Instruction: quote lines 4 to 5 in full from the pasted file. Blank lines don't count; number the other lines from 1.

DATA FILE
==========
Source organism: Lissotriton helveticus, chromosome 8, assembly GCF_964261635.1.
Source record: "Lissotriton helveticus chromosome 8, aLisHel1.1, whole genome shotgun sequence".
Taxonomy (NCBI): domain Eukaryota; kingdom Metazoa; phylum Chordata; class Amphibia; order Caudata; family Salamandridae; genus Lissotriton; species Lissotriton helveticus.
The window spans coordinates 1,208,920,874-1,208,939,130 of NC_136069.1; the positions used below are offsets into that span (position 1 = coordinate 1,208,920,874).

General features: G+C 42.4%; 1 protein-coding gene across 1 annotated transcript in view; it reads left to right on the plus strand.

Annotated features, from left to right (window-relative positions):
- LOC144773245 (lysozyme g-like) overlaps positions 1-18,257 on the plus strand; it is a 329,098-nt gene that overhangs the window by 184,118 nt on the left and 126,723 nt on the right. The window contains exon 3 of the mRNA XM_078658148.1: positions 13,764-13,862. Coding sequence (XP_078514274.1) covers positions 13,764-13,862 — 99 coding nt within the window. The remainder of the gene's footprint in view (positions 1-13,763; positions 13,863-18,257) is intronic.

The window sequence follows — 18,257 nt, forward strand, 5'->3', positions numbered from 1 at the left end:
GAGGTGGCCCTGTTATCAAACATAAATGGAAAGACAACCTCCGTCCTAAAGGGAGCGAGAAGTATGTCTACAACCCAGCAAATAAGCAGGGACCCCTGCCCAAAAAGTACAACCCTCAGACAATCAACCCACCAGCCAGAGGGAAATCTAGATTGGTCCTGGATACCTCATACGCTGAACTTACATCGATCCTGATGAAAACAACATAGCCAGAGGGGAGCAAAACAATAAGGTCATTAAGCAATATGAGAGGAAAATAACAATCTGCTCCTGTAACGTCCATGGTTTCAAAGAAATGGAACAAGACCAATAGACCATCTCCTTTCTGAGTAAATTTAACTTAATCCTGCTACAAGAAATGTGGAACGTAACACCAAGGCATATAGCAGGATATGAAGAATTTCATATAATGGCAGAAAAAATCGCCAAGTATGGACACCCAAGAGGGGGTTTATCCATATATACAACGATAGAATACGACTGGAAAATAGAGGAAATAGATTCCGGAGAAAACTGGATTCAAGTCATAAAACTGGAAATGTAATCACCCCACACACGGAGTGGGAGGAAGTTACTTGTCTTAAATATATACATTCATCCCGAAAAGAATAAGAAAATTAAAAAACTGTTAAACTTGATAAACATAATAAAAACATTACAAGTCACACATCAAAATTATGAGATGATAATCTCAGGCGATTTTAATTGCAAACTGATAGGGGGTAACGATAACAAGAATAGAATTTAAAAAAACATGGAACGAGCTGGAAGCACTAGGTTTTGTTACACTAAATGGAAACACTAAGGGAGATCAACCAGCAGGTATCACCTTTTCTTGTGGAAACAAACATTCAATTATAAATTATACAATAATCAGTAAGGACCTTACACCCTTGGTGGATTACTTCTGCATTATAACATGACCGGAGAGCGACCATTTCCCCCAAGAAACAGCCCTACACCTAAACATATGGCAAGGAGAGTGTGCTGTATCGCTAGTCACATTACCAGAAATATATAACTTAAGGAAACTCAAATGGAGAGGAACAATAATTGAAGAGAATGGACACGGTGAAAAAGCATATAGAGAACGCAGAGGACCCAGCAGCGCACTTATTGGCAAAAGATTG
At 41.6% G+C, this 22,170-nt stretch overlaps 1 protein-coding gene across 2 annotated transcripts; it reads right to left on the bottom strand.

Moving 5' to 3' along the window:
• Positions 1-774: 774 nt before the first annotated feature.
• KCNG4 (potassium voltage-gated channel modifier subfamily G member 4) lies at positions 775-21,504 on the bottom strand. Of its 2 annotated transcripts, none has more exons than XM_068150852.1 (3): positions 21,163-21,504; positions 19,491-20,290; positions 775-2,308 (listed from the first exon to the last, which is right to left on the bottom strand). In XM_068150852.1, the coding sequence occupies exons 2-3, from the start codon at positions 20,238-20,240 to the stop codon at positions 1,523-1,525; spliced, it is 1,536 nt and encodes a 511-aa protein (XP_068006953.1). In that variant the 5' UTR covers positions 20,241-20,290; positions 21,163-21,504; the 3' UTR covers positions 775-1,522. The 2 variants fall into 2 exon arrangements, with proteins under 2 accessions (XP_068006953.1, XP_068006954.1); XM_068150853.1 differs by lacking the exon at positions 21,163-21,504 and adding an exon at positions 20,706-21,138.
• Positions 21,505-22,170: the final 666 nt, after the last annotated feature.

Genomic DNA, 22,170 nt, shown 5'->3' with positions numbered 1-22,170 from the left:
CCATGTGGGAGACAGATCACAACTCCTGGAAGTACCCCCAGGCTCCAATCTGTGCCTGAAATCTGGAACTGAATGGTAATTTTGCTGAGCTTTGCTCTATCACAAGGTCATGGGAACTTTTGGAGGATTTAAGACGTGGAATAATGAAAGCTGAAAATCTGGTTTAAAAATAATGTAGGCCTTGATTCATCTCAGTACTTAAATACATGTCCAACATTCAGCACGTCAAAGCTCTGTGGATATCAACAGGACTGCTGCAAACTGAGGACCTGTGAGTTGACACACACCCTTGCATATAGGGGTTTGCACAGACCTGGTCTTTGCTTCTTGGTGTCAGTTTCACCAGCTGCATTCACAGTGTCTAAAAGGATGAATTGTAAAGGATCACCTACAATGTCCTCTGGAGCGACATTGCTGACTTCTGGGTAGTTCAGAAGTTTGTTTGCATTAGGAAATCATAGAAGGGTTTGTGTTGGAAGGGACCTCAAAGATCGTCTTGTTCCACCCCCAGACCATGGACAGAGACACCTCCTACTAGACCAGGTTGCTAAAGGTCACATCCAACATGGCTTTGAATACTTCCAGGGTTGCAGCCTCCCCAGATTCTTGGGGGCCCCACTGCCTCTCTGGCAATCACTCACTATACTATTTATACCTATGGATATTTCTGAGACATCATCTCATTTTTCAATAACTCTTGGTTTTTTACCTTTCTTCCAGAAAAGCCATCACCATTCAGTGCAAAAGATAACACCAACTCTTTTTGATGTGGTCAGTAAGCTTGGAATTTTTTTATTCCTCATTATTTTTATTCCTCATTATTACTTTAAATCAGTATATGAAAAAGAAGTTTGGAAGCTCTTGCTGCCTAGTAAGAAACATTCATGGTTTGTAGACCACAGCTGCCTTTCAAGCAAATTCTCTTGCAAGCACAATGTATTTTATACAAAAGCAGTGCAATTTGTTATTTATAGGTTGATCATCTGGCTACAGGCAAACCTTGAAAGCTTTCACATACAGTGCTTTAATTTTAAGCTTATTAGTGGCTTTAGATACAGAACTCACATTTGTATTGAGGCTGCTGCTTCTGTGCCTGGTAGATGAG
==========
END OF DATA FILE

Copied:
The window spans coordinates 1,208,920,874-1,208,939,130 of NC_136069.1; the positions used below are offsets into that span (position 1 = coordinate 1,208,920,874).

General features: G+C 42.4%; 1 protein-coding gene across 1 annotated transcript in view; it reads left to right on the plus strand.